ROME (AP) — Venice’s hoteliers association estimates that
the city’s hotels suffered about 30 million euros ($34 million) worth of
structural damage during November’s floods.
The overall losses, though, are higher after adding in the
lower revenues that local hotels have reported in the wake of the surging high
tides that afflicted the lagoon city. Earlier this month, the city’s hoteliers
association said that in the immediate aftermath of the flooding, 45% of
reservations were canceled.
“We are still waiting to calculate the loss in revenue and to
quantify how much was lost in terms of canceled reservations,” Venice hoteliers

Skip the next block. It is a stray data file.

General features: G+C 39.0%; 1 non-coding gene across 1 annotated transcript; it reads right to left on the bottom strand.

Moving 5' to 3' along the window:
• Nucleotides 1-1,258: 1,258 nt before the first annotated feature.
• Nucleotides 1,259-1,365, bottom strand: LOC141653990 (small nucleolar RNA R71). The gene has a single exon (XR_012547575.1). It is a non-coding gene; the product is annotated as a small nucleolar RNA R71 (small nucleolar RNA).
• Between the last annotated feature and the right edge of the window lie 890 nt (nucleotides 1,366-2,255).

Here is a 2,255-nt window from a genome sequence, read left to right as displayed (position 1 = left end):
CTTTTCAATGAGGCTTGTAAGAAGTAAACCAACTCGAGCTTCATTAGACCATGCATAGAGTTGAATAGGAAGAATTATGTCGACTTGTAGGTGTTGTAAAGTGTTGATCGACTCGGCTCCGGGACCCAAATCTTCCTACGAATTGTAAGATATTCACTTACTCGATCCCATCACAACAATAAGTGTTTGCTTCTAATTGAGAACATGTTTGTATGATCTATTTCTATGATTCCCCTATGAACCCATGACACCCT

association’s president Vittorio Bonacini said Friday during a press conference
in Rome with the foreign press.
Bonacini noted that last year, during the New Year’s Eve
period, Venice’s hotels were fully booked. This year hotel bookings are far
below 50% of the available rooms.
Hoteliers believe that tourists were scared by the
incomplete news coverage showing inundated streets, bars and shops, without
explaining that Venice coped well with the high tide, reopening most of the
businesses right after the November flooding, despite the damage.
Last month, Venice suffered its worst flooding in more than
50 years, with its houses, businesses and historic monuments severely hit.
Total damages are estimated at around 1 billion euros.
Venice attracts more than 25 million tourists each year, and
the effects of mass tourism on the fragile lagoon environment have fueled a decades-long
debate on the future of the city.
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